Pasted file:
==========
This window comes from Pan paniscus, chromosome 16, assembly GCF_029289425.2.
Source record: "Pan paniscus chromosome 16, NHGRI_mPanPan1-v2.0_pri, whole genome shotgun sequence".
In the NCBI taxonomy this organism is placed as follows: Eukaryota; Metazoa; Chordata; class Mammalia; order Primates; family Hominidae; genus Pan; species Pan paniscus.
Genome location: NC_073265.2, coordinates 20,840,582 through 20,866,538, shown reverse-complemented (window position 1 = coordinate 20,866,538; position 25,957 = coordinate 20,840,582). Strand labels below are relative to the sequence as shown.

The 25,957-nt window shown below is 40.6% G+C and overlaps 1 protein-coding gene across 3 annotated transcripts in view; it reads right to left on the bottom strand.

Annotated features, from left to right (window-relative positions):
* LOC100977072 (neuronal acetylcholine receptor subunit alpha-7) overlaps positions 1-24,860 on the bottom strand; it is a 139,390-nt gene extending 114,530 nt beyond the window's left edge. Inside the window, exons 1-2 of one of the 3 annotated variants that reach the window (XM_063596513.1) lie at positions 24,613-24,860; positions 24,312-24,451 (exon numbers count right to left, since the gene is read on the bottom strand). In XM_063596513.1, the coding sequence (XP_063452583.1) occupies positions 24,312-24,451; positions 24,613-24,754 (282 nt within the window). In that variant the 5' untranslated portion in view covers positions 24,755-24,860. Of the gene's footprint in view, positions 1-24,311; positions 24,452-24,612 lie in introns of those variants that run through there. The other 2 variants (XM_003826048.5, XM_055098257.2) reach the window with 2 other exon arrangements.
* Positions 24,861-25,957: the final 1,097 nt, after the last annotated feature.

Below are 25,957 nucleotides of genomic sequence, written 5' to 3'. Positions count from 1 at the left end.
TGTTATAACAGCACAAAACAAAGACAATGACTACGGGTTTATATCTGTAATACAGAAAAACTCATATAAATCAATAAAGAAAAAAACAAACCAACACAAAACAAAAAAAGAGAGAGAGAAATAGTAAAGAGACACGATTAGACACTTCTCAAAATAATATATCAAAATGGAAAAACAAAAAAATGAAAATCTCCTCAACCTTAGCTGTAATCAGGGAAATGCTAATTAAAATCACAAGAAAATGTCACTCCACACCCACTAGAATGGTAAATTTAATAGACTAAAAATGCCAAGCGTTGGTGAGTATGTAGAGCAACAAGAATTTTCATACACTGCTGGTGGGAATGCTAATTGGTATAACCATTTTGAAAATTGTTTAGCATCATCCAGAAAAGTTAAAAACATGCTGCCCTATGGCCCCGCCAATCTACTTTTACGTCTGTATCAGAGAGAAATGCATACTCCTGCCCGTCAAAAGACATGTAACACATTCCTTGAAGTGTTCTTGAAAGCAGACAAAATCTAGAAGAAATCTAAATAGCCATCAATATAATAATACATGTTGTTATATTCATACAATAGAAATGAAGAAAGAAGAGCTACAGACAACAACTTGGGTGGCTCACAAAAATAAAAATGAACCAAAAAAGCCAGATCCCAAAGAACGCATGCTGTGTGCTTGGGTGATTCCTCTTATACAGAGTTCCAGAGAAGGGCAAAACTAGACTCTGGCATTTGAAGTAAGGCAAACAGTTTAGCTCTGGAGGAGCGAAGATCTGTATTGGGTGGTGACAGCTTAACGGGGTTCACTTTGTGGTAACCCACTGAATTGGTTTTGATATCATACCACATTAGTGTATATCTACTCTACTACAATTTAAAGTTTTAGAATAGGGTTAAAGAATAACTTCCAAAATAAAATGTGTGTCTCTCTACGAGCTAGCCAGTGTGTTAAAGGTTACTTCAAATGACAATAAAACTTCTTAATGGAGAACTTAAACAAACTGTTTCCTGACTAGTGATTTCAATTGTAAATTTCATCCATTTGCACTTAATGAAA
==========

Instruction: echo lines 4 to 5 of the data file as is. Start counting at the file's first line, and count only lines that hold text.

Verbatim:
Genome location: NC_073265.2, coordinates 20,840,582 through 20,866,538, shown reverse-complemented (window position 1 = coordinate 20,866,538; position 25,957 = coordinate 20,840,582). Strand labels below are relative to the sequence as shown.

The 25,957-nt window shown below is 40.6% G+C and overlaps 1 protein-coding gene across 3 annotated transcripts in view; it reads right to left on the bottom strand.